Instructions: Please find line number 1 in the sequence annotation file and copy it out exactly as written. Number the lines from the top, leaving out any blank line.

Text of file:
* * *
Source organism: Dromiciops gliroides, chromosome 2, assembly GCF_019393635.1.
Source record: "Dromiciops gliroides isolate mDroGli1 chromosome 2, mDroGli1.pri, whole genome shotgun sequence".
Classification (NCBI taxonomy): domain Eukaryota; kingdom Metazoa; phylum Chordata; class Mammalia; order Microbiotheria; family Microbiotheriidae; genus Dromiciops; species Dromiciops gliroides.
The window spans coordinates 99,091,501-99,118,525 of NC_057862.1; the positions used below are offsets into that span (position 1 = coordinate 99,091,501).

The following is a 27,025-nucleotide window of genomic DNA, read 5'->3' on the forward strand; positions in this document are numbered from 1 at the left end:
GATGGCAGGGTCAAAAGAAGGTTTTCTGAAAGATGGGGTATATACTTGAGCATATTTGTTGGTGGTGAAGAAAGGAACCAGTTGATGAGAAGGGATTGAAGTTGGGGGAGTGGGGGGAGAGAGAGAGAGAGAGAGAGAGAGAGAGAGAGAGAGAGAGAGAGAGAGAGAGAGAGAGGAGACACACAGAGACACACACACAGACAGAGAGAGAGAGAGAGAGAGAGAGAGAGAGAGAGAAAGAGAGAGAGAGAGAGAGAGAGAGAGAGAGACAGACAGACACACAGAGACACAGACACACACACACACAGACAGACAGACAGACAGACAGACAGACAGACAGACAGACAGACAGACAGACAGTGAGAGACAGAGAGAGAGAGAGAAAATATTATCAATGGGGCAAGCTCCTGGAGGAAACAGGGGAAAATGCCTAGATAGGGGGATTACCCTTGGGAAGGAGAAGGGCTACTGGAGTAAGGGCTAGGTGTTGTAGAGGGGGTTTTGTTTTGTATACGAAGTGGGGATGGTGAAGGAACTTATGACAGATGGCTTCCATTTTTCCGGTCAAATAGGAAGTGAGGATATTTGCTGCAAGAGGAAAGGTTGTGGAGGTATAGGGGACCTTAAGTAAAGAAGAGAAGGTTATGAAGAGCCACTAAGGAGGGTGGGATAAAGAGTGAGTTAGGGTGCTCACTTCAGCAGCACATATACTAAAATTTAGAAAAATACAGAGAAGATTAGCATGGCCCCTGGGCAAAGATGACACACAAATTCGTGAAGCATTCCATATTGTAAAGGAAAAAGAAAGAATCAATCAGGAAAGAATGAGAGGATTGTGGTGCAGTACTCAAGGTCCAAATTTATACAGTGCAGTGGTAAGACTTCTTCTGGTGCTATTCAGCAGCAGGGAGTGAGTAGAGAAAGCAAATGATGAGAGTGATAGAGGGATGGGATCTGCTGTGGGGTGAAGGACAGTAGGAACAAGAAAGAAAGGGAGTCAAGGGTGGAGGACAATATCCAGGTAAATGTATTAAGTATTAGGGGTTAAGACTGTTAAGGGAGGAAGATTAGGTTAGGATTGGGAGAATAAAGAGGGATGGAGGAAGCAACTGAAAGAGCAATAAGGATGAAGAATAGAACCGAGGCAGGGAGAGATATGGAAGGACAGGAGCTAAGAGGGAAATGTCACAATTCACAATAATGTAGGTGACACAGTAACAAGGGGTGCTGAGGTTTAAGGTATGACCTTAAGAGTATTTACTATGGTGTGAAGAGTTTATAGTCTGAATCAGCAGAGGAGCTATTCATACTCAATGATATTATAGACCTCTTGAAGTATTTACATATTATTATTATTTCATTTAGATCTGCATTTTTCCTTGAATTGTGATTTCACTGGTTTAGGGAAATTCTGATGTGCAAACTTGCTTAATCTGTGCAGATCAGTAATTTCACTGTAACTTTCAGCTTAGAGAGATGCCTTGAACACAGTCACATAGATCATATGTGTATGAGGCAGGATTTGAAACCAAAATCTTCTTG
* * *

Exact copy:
Source organism: Dromiciops gliroides, chromosome 2, assembly GCF_019393635.1.